Last updated on October 2, 2020
Sports Fans May Take Timeout in Post Pandemic World
By Anastasia Obis
This year has been an unprecedented time in sports. With thousands of sporting events postponed or canceled, sports enthusiasts are all wondering when things will go back to normal.
The reality is we most likely will not be attending any sports events until 2021.
Seton Hall University’s Stillman School of Business conducted a poll on how fans felt about resuming the games with an audience in attendance. Among 762 responders, 61 % said they won’t attend any sporting events until there is a vaccine, and 12% said they would go to sporting events if social distancing is maintained.
Some sports will return at some point in 2020, but this year will be marked as a year in sports with no fans in attendance. It will give us a chance to analyze what kind of role fans play in our sports.
Is a game-winning touchdown going to be as dramatic without the roar of the crowd? Are the final seconds of a tied basketball game still going to be full of suspense if there isn’t an arena full of people collectively in the clutches of anticipation over what might happen?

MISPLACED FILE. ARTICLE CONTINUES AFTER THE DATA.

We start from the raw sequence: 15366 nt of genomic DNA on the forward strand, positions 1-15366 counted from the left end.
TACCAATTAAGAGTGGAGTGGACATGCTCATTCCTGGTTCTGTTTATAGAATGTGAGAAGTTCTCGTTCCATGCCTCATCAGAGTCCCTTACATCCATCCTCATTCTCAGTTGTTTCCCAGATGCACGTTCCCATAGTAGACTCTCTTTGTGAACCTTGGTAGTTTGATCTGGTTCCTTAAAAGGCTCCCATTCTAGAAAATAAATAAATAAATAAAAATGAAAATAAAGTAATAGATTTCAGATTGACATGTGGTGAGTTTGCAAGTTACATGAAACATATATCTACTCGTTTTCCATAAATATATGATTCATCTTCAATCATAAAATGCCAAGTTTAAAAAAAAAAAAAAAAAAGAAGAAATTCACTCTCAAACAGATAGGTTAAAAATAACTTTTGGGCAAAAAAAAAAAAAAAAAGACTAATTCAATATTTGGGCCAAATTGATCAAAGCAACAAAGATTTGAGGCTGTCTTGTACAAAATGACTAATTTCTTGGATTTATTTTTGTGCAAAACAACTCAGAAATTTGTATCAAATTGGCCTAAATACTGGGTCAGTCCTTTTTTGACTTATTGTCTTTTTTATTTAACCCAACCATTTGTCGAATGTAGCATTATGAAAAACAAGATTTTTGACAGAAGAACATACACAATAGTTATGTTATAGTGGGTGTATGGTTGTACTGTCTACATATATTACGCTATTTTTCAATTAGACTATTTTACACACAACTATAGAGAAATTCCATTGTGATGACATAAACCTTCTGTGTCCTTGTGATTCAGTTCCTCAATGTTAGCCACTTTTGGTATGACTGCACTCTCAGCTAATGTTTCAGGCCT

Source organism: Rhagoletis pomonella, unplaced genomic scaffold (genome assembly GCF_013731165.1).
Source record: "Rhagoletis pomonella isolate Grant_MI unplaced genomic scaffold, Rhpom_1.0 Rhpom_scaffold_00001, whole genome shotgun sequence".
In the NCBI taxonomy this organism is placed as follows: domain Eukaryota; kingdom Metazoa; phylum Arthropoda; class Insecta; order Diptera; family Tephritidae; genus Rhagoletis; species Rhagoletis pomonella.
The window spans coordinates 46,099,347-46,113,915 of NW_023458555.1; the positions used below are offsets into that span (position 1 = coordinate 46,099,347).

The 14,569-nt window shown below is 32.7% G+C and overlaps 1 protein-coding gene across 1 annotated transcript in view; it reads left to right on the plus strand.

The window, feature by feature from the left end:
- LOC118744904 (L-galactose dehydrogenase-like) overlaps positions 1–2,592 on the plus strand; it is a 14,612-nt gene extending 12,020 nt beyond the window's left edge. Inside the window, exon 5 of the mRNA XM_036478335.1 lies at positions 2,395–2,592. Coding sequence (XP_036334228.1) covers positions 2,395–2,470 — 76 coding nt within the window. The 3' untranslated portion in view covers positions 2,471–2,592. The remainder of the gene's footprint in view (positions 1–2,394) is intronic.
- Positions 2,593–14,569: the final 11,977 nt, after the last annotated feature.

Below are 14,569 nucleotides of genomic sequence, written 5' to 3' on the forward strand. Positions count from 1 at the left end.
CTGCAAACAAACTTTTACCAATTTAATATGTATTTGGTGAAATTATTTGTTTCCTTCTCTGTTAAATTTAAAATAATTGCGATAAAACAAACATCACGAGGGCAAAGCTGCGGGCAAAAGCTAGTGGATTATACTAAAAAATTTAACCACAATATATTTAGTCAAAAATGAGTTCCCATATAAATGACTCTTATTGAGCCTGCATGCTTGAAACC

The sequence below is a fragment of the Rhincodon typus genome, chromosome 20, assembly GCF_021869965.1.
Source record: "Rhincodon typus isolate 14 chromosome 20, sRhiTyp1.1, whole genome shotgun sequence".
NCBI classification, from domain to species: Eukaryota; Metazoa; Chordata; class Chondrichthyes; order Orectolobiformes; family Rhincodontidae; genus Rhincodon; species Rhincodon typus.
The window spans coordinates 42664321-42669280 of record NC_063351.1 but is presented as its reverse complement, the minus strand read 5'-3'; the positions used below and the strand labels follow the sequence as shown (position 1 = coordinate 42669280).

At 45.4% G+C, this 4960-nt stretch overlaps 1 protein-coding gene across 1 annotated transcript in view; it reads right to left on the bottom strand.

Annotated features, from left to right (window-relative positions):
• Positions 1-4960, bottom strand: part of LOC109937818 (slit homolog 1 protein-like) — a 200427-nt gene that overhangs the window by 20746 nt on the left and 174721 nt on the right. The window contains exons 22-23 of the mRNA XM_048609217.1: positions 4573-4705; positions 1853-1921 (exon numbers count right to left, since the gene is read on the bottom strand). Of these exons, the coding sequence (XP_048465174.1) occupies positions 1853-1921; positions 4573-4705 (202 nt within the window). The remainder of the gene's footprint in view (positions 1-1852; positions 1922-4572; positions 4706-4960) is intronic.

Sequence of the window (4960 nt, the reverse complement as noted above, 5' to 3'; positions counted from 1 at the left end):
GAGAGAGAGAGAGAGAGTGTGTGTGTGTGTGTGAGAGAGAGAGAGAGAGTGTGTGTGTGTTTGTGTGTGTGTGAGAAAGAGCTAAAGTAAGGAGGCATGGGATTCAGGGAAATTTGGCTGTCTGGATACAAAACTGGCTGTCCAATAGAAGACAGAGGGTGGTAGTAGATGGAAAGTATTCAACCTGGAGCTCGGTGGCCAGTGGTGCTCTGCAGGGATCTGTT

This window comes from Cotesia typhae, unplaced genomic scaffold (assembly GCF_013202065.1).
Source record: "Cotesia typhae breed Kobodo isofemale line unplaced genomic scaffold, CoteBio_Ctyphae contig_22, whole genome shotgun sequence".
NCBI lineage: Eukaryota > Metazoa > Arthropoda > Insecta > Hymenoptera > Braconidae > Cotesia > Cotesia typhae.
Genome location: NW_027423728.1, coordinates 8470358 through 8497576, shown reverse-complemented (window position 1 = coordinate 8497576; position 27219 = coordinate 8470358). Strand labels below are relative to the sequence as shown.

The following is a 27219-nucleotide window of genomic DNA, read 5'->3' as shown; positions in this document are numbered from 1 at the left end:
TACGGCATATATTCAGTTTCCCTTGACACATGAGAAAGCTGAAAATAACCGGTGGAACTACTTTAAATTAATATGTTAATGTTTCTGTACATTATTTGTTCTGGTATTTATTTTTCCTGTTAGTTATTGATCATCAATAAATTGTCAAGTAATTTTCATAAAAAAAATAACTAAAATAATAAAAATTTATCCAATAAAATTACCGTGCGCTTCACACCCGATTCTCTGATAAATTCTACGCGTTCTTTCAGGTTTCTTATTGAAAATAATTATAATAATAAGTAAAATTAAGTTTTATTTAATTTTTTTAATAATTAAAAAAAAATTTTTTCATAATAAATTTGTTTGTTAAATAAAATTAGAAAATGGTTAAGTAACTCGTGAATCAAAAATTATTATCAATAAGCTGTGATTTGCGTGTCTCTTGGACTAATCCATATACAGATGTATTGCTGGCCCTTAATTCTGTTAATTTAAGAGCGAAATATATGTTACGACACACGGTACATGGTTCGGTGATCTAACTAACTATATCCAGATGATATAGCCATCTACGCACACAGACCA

This year will take both a financial and emotional toll on sports. Sports teams without their fans in attendance and sports fans that will not have this experience are half of the battle. Another battle in and of itself is coming. What are sports going to look like post Coronavirus?
It is too early to tell since we are dealing with something no one has ever experienced before. One thing is clear – it is not going to look the same for some time.
To maintain six feet on all sides means it will bring stadium capacity down to 25-30%. Obviously, no high-fiving, let alone hugging.
What about the fans who are over 60, or those with preexisting medical conditions? Will we have to discourage them from attending sporting events until a vaccine is developed?
These are the questions that are on our minds all the time, but as Governor Cuomo said: “ How do you get across the swamp? Stone to stone across the morass. One step at a time, and make sure you’re on firm footing, and then you look for the next stone.”